by Sukhmeet Kaur
Do you ever think twice about sharing your relationship status, especially if you are divorced? Or avoid the thought of ending your marriage because of the repercussions? Divorce is the formal ending to a marriage. It is not just a relationship status update or a legal name change, divorce related stigma allows for one to experience shame and guilt for an extensive period. Not only is the actual end of a marriage difficult but also experiencing the stigma that comes with it. A UK based study (survey provided to 1,000 divorced people), found that although the most common reasons people stayed in an unhappy marriage were children/finances, 1 in 10 people worked on their marriage because of the stigma associated with being a divorcee.¹
It is common upon learning about a divorce that questions such as who will take the kids, how will financial assets be split, who was unfaithful, come to mind, and often times asked to those involved. From my personal experience, the focus doesn’t stop there, judgements on the approach taken to end a marriage, the criticism of not seeing red flags earlier, the appropriate amount of time to heal from, and move on from, the change in options you have in life now that you are divorced, continue. Due to this ‘curiosity’ by others, one going through a divorce is then forced to think of a narrative to tell others to avoid perceptions of blame.
The degree and impact of divorce related stigma varies by gender, age, geographical location, culture, and religion. Women were found to be twice as likely as men to feel shame after a divorce.¹ A study around divorce related stigma in young adult women (ages 23-32), identified 5 categories pertaining to divorce and stigma: (a) Self-stigma versus public stigma, (b) Failure, embarrassment, and perceptions of blame, (c) Religion and stigma, (d) Nondisclosure and impression management Contextual considerations: “it would have been different if.”² Understanding and acknowledging the impact of divorce is essential as it has the potential of having massive impact for extended periods of time. There are steps that everyone can take to help break this stigma that still exists.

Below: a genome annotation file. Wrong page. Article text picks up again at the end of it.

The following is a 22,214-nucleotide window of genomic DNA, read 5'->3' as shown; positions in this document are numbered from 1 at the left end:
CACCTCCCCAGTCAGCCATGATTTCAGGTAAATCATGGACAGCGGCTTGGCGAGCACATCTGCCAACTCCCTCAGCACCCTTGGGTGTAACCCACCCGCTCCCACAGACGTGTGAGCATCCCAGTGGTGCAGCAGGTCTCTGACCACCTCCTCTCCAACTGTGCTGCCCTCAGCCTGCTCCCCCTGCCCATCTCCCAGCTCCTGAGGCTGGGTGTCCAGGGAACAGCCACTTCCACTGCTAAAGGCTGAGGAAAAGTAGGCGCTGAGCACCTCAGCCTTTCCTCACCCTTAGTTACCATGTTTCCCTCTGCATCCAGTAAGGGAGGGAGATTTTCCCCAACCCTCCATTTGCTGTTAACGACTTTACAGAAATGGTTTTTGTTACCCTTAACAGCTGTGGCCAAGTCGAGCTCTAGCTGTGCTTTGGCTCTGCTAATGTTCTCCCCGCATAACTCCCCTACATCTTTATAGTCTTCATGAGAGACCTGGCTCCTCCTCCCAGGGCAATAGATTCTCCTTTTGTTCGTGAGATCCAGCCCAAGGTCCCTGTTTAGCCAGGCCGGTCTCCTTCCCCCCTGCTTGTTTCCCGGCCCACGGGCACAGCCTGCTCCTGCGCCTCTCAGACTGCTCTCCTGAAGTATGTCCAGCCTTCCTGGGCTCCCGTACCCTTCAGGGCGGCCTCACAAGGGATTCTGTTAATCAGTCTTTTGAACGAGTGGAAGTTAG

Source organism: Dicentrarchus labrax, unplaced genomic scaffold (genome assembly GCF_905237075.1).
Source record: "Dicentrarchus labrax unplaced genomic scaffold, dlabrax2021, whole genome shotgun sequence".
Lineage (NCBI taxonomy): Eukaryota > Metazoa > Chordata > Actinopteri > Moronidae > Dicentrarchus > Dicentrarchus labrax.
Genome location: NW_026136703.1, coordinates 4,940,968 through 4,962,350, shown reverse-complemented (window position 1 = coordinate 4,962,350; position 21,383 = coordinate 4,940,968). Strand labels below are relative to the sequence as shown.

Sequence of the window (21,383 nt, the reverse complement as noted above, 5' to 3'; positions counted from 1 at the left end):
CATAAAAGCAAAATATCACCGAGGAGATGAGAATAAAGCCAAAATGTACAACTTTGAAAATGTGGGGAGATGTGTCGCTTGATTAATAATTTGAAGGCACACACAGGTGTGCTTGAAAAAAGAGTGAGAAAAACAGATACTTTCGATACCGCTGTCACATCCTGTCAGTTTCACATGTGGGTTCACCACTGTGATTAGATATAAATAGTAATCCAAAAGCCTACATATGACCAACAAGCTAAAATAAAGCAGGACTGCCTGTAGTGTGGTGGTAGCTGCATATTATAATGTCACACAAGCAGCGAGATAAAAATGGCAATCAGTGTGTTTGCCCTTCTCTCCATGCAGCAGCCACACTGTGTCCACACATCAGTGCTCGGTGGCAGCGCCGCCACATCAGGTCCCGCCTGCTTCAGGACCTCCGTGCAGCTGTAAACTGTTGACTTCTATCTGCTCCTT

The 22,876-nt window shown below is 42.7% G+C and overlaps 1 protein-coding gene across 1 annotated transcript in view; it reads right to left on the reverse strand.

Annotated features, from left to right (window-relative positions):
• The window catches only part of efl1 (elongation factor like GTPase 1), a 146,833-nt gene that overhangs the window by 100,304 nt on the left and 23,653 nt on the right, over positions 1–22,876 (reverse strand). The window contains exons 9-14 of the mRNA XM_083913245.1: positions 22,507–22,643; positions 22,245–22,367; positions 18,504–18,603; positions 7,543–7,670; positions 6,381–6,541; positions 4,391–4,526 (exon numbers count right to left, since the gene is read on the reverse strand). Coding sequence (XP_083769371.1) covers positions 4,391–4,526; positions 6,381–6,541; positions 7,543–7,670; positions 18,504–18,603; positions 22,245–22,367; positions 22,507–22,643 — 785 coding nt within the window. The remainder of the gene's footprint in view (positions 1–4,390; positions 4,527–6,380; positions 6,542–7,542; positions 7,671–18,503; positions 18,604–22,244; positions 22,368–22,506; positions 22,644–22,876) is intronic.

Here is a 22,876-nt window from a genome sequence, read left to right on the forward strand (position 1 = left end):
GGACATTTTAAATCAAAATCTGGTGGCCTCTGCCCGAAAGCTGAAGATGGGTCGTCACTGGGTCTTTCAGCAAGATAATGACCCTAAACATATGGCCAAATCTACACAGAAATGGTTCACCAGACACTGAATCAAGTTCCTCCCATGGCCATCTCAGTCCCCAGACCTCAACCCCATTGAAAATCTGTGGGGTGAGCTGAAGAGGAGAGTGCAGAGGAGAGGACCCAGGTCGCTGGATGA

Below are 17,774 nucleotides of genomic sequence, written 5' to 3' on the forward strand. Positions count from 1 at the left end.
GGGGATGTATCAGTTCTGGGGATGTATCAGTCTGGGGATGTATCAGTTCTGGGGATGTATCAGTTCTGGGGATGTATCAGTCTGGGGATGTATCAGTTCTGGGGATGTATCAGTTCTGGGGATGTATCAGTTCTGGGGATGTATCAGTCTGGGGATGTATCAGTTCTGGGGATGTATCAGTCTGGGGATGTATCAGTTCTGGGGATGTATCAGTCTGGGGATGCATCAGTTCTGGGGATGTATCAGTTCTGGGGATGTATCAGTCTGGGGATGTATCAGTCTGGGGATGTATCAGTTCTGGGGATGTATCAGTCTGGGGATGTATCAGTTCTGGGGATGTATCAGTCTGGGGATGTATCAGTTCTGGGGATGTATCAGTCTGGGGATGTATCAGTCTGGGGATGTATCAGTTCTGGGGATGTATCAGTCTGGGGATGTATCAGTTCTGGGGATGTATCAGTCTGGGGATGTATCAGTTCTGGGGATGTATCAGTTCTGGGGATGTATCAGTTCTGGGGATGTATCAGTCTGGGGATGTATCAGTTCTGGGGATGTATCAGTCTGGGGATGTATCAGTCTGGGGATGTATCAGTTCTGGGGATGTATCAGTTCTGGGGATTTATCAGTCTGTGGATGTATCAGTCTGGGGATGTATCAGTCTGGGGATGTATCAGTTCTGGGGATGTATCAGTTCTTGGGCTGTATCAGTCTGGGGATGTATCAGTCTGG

It is natural to be curious about someone else’s life, but please be mindful to not add to the stigma on divorce. Accept that when you are engaging with someone going through a divorce, they are amidst a grieving of their marriage and their intended future. If you are not sure, ask whether they need someone to just listen to them, or if they want advice, and respect their choice. If you are going through a divorce yourself, learn to set boundaries and know that this decision to end a marriage does not define you or impact your self- worth.
1. Doughty Steve (2014) How Divorce Still Carries a Stigma in the 21st Century: Half of Couples Who Split Say They Feel a Sense of Shame and Failure. https://www.dailymail.co.uk/news/article-2589429/How-divorce-carries-stigma-21st-century-Half-couples-split-say-feel-sense-shame-failure.html
2. Varda Konstam, Samantha Karwin, Teyana Curran, Meaghan Lyons & Selda Celen-Demirtas (2016) Stigma and Divorce: A Relevant Lens for Emerging and Young Adult Women?, journal of Divorce & Remarriage, 57:3, 173-194, DOI: 10.1080/10502556.2016.1150149